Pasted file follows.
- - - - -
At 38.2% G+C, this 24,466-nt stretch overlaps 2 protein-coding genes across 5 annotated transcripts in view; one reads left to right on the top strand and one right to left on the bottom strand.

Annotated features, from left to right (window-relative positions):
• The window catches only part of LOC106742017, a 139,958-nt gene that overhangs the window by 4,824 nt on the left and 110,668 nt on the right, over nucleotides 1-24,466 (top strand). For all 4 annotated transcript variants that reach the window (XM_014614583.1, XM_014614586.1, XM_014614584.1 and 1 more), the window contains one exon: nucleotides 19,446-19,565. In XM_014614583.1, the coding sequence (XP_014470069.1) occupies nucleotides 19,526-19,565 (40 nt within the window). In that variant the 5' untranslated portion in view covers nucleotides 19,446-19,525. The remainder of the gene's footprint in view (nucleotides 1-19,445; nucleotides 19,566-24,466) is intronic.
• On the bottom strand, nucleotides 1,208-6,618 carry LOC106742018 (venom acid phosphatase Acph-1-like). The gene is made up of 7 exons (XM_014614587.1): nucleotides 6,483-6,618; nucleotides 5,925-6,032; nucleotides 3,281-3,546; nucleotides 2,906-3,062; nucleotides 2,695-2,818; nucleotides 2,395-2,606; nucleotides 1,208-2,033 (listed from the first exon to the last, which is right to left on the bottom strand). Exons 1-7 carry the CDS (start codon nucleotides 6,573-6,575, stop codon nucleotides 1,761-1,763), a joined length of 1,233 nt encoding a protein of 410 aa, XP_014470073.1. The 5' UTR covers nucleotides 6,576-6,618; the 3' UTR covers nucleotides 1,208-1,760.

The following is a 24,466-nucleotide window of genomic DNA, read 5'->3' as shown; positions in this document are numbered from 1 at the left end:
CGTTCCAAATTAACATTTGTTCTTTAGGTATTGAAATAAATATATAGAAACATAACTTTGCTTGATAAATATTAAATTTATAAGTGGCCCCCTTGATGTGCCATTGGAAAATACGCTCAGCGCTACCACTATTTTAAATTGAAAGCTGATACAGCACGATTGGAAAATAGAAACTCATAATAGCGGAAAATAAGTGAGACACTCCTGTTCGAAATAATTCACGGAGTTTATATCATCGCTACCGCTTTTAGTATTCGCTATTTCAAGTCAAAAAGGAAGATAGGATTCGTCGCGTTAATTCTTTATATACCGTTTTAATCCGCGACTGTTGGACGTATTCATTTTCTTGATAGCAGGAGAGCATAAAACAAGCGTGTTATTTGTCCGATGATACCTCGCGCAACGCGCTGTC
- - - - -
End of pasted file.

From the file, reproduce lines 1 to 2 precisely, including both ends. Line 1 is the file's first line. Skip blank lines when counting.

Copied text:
At 38.2% G+C, this 24,466-nt stretch overlaps 2 protein-coding genes across 5 annotated transcripts in view; one reads left to right on the top strand and one right to left on the bottom strand.

Annotated features, from left to right (window-relative positions):